Preflight is a sort of necessary ritual observance, checking over the plane to make sure it is safe to fly.
There always seems to be a strong wind in one direction or another on the airfield, scented of fuel and smoke and pine and freedom. Pacing around the plane, fingertips upon touchstone bolts, along the silksmooth edge of the prop, rattling guide rods for the ailerons, becomes a sort of dance with the wind, accompanied by the arcs swallows spiraling lazily upward over the tarmac cut in the air. Wind in hair and trenchcoat and along my curved fingers, seductive.
There is fuel to check for quality and color - it should be a very faint blue, like the color of the summer sky pressed thin between plates of glass. Check the engine, check the oil. And by now the wind is singing impatiently, or I am singing impatiently - 'come, dance with me, fly. leave all this behind and know, even for an hour, freedom.'
Pull down on the flaps to make sure they move freely, and the wind changes, more hollow and echoing thrum. The plane is a harp of gull's-wing metal, strung in climb and bank and glide and stall. The wind is a harp of a thousand voices, of the scent of smoke and the harsh cold metallic taste the air has above ground, needle strings of tension and sunlight and the intricate and beautiful eddies the wind spirals itself into.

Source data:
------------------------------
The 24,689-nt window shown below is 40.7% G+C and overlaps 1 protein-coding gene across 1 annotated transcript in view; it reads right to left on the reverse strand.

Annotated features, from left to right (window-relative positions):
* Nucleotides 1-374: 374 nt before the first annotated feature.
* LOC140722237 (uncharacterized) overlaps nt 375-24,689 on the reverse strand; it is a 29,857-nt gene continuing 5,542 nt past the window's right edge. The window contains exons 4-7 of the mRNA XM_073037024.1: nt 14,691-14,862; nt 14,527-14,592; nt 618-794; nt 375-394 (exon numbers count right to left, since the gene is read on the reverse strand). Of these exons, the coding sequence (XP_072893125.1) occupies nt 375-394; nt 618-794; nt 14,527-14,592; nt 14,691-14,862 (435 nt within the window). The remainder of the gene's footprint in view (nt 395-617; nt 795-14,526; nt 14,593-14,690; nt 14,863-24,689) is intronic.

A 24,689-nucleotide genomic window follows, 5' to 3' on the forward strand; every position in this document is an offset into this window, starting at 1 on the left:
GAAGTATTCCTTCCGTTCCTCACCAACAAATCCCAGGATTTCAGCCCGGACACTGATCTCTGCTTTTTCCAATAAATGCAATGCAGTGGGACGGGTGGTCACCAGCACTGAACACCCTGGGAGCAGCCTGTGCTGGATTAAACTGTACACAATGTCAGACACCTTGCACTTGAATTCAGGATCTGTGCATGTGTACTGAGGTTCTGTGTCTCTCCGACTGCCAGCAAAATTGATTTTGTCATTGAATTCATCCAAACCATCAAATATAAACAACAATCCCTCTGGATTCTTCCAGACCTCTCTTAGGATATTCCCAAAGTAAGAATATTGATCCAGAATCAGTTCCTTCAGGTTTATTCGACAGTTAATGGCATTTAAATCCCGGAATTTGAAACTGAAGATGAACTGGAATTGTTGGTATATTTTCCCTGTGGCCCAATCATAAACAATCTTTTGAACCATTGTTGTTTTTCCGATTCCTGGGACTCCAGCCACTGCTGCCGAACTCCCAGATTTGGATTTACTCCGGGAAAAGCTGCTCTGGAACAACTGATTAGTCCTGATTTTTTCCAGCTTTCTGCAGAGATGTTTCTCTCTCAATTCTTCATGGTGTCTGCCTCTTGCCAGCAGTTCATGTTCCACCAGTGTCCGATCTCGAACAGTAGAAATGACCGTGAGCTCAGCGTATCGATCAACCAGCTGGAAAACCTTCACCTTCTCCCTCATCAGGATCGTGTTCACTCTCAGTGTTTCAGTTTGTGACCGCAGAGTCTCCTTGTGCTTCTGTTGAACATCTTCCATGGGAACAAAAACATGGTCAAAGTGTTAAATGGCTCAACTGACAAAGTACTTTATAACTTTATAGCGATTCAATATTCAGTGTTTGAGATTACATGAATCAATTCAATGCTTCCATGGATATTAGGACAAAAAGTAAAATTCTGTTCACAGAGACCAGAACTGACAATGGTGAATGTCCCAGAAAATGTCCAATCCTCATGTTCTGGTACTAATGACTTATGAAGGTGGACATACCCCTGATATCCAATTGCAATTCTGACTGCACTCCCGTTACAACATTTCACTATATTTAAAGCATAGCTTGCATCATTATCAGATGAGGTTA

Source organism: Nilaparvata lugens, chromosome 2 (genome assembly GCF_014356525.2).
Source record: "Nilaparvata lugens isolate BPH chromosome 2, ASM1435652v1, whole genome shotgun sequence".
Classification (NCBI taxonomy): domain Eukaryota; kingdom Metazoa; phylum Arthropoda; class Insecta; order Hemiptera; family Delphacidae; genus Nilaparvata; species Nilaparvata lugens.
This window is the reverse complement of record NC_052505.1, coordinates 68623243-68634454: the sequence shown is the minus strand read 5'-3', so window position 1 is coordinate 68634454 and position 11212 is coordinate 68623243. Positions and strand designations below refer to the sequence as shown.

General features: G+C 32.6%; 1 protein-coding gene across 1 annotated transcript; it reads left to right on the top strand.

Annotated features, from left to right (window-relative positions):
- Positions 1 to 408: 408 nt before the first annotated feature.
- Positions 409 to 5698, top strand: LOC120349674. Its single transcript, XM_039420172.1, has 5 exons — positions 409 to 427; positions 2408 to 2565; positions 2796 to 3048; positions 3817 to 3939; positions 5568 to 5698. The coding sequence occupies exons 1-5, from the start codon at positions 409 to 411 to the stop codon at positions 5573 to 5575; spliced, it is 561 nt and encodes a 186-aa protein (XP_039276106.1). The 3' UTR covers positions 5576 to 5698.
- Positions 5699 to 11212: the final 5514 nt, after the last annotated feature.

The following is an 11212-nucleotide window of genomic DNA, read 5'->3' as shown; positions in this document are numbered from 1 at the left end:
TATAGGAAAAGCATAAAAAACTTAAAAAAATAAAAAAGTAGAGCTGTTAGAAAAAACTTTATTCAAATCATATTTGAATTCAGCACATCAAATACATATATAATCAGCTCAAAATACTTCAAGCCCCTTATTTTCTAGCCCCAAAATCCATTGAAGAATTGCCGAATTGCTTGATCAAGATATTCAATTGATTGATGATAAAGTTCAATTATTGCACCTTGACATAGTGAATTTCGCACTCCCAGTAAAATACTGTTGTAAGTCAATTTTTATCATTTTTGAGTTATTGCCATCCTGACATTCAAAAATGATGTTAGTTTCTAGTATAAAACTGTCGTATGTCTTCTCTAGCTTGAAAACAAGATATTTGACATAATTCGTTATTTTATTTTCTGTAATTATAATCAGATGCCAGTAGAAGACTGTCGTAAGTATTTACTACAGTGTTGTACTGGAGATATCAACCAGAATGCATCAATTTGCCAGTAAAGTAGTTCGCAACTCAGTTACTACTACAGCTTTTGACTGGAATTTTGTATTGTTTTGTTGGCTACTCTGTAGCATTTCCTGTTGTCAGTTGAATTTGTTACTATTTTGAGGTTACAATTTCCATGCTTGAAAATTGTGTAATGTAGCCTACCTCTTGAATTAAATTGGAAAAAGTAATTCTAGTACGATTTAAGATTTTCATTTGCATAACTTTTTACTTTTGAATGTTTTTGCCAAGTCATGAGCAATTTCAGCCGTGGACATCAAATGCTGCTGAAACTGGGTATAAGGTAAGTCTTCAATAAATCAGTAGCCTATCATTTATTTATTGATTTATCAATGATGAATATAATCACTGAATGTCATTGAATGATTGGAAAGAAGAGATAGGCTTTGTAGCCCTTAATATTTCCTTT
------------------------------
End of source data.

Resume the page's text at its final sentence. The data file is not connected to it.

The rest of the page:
So that by the time you scramble into the cockpit and check fuses and oil pressure and the master electrical switch, and switch on the transponder, fingers fumbling a bit in your haste to be flying, you are guided by a song every pilot hears, and maybe they all think of it differently, but I've watched them, and it's always there.
And then you are flying, and there is nothing else like it.
The moral of the story, I think, is that next time I am going to do my own preflight, even though I'm still slooooow. I felt so disconnected from that blasted plane, and I really wasn't in the mood to fly at that point, and if I'd preflighted it and felt the wind cold on the back of my neck, I would have been in the Zen pilot mindspace, which would have helped a lot.